The development of the fuel briquettes has been continuous since the commissioning of the plant in 2011. In the early campaigns Tecnored used coke as fuel, whilst the basic process control of the furnace was mastered.
The economic viability of Tecnored was fully demonstrated in 2018 when the furnace was operated stably and consistently using 100% fuel briquettes with thermal coal with a high ash composition. The use of cheap and abundant thermal coal and co-generating power from the furnace off-gases means that unit consumption of coal does not have a significant impact on plant economics.
It is this flexibility in the briquetting of fuel that is also the key to low CO₂ emissions, as it allows bio-char fines to be used. As a car reduces net emissions by burning alcohol produced from sugar-cane, so Tecnored reduces net CO₂ emissions by using bio-char produced from similar energy-cane crops.
In addition to dedicated highly productive grasses, developed specifically as energy crops, a wide range of agricultural waste streams from both food and forestry crops can be charred for use.
Sources of iron units
The reactor geometry was designed and has been modified to have ample flexibility in the use of raw materials, and many have been tested, such as standard iron ore pellet feeds, mill scale, nickel ores as well as dust and sludges generated in the steelmaking process.
The principal restriction of the source of iron units is the granulometry required to produce high quality briquettes. In general, the materials are fine with more than 50% passing 0.1 mm. Several standard iron ores have been used without process limitations.
As there is a ready supply of mill scale available at no cost at the São Paulo plant much of the operation has been carried out with this material, proving the ability of the process to effectively use this material which is troublesome in many steel producing regions. Mill scale has an advantage of being a high grade iron source, with the majority of the oxide is in the form of wustite (FeO).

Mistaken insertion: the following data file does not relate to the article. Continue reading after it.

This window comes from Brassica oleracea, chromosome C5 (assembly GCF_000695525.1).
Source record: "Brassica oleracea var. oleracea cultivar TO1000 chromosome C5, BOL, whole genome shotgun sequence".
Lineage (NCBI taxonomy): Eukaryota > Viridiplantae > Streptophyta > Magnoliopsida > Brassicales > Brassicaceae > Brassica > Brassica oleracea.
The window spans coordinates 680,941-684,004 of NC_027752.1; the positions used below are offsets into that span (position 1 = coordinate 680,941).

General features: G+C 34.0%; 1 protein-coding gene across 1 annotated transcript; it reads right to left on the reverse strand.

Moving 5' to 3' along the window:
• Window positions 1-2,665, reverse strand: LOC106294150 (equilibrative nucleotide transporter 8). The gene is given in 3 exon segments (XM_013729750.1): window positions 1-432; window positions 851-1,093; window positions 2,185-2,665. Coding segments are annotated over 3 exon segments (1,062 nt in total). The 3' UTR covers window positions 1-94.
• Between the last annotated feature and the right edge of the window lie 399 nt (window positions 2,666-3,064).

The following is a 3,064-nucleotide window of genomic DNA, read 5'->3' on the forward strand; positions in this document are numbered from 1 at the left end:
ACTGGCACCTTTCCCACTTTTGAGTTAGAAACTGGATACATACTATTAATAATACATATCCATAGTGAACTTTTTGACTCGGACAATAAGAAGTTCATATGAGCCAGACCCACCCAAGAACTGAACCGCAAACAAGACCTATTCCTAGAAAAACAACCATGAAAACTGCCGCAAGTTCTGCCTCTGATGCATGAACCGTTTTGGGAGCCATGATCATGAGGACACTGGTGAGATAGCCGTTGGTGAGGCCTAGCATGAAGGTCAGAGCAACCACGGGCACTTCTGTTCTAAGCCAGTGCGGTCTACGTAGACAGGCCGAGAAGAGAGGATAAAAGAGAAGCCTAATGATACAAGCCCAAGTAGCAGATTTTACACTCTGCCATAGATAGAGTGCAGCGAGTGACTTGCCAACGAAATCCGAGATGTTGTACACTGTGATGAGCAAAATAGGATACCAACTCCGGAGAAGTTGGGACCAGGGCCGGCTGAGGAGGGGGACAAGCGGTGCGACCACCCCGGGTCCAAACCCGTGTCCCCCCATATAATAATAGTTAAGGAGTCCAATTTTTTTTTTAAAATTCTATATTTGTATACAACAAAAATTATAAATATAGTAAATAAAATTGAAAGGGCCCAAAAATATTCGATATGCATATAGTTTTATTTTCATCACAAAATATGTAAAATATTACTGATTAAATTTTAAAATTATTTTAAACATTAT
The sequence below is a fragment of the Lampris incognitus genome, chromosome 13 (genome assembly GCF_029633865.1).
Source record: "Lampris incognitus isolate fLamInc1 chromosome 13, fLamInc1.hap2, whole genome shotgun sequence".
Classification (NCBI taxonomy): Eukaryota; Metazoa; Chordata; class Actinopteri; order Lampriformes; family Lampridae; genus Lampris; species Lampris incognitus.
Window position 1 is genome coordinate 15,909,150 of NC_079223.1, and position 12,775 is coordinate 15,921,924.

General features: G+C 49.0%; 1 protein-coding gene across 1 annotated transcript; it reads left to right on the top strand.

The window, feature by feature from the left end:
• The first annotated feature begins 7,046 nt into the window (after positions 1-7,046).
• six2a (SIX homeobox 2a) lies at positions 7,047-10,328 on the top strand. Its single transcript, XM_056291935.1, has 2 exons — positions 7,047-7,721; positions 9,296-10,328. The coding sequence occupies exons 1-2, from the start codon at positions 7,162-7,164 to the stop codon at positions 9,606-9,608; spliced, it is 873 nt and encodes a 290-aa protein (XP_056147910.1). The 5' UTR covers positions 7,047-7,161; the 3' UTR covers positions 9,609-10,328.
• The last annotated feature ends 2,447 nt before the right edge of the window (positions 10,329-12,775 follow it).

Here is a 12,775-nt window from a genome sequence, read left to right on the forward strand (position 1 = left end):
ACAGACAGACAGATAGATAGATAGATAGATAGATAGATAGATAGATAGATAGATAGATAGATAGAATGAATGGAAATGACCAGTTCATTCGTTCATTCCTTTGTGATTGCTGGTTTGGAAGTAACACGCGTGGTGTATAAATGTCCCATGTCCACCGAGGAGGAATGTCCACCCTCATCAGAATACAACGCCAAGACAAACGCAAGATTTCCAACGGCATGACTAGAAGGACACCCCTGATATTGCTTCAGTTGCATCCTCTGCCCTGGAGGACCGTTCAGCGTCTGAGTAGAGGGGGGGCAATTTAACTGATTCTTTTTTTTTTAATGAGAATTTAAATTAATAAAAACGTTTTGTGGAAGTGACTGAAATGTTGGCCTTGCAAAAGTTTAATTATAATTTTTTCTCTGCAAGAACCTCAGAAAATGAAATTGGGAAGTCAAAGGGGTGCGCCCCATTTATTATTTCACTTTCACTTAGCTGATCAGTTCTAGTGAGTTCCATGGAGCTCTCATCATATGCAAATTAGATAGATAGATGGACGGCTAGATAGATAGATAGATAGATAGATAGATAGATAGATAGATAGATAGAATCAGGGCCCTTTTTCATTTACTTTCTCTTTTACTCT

Carbon sources used as Reductant
Similar to the metal units and fuel used in Tecnored a wide range of reductants has been used, ranging from bio-char, anthracite, petroleum coke to low cost thermal coals.
Once again, as there is a ready supply local to the industrial plant of low cost blast furnace dust (residue from blast furnace gas cleaning systems) this material is regularly used, in addition to the other Carbon sources.
Both mill scale and blast furnace dust show high chemical and size variability. The flexibility inherent in the briquetting process allow for continuous and automated adjustments in raw material, additive and water dosage, depending on the feed raw material variations measured. As such the Tecnored process was kept fully stable despite the use of these residues of varying quality.
The Tecnored process has been developed and refined at an industrial plant in São Paulo, Brazil, with a capacity of between 50-75 kta depending on the raw materials used. Since it was commissioned in 2011 it has operated with a wide variety of raw materials.